After passing a narrow alley on Nguyen Huu Canh street, going through a side door and climbing up two flights of stairs, you will reach Reading Room. The unassuming 25m2 space, initially the private room of founder Nguyen Hoang Long, has recently been converted into a library housing his own collection of over 600 titles on contemporary photography and visual culture. Most books are new, some even in mint condition, but maybe not for long. It welcomes visitors in March 2023 after a year of planning, free of charge to the public.
After the closing of inpages and Salon Saigon, Reading Room now remains among a handful of places dedicated to art books in Ho Chi Minh City. “Postage and packing was the most challenging, as I had to pack and send about 30 boxes via a forwarding service specialized in shipping from the US to Vietnam, paying a handsome fee”, Long spoke of the labor-intensive preparation process via a video call.
He graduated from Macalester College in 2021, majoring in studio art. During a photography class, Long was introduced to photobooks for the first time and felt drawn to the medium, specifically how it allows for a slower, more intentional experience of looking at photographs. Despite having gotten into the habit of buying books here and there, he did not seriously consider collecting until his final year in college. Encouraged by friends at home, and knowing how hard it is to purchase books from abroad due to high costs and complicated customs, Long set out to utilize his time in the US to grow his collection with a view to building a dedicated space at home.
Postage and packing was the most challenging, as I had to pack and send about 30 boxes via a forwarding service specialized in shipping from the US to Vietnam, paying a handsome fee
Nguyen Hoang Long
Moved back in late 2022, Long set aside time to renovate the space, set up shelves and categorize books according to discipline. About half of Reading Room’s titles are photography publications, while the rest belong to various media such as fashion, design, film and sculpture. He tends to collect publications featuring works by up-and-coming artists from independent publishers like MACK, Loose joints and Jiazazhi, while looking out for early publications from international household names like Wolfgang Tillmans, Rinko Kawauchi and Alec Soth. Sometimes he bought out of fascination with an alternative presentation, such as PRINT‘s fourth issue consisting of printed plates and a deck of cards.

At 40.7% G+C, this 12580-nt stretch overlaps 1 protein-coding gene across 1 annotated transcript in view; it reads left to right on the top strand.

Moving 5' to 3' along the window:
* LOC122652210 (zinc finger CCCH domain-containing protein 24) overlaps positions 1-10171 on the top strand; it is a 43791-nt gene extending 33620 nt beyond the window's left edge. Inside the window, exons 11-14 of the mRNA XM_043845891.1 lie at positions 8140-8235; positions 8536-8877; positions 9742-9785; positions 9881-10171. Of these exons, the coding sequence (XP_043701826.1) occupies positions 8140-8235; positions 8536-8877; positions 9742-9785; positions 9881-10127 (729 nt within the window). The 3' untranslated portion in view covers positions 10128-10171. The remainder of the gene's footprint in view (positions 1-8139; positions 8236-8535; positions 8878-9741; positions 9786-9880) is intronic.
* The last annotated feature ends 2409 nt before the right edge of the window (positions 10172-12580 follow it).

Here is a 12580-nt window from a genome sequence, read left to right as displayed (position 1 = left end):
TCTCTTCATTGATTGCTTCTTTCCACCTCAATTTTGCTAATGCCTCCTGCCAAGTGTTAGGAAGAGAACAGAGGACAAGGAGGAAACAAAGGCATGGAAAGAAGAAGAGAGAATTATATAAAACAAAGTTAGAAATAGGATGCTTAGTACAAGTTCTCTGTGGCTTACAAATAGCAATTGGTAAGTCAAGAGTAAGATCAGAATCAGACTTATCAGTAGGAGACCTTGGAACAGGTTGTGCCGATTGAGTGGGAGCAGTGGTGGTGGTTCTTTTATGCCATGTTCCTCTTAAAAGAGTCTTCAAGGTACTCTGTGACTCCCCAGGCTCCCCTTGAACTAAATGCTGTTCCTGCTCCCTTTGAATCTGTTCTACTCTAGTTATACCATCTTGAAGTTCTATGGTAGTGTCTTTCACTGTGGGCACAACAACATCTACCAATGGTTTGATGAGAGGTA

Apart from mostly international titles, there are a few ones about Vietnam, most in relation to the US where the collection started, such as Changing Identity: Recent Works By Women From Vietnam, co-authored by Nora Taylor and Barbara Tran. Another notable title is the limited edition Viet Archive: A Visual Analysis by Kristi Huynh, a digitizing project of family photographs representing Vietnamese life and traditions sourced from both the diaspora and local Vietnamese. Now back in Vietnam, Long is eyeing homegrown publications, with the latest addition being the riso-printed zine The Fragments of Past time Bridge the Synchronicity of Tomorrow by Trang Dinh.
A self-funded, non-profit project run by a one-man band, Reading Room is currently open on weekends without fixed hours. It has been met with enthusiasm so far: As resources for photography and visual research remain incredibly limited in Vietnam, visitors enjoy a place where they can freely browse books for reference or inspiration, be it in content, design or choice of materials, or strike up conversations with like-minded individuals in the creative community. While Long spends time cataloging and sharing the collection online, he is also harboring future plans including hosting events like screening films or even publishing zines under Reading Room as an imprint.
Reading Room is located on Nguyen Huu Canh street, Binh Thanh district, HCMC and opens on weekends. Please see the opening hours for each weekend on Instagram and direct message them for the exact address.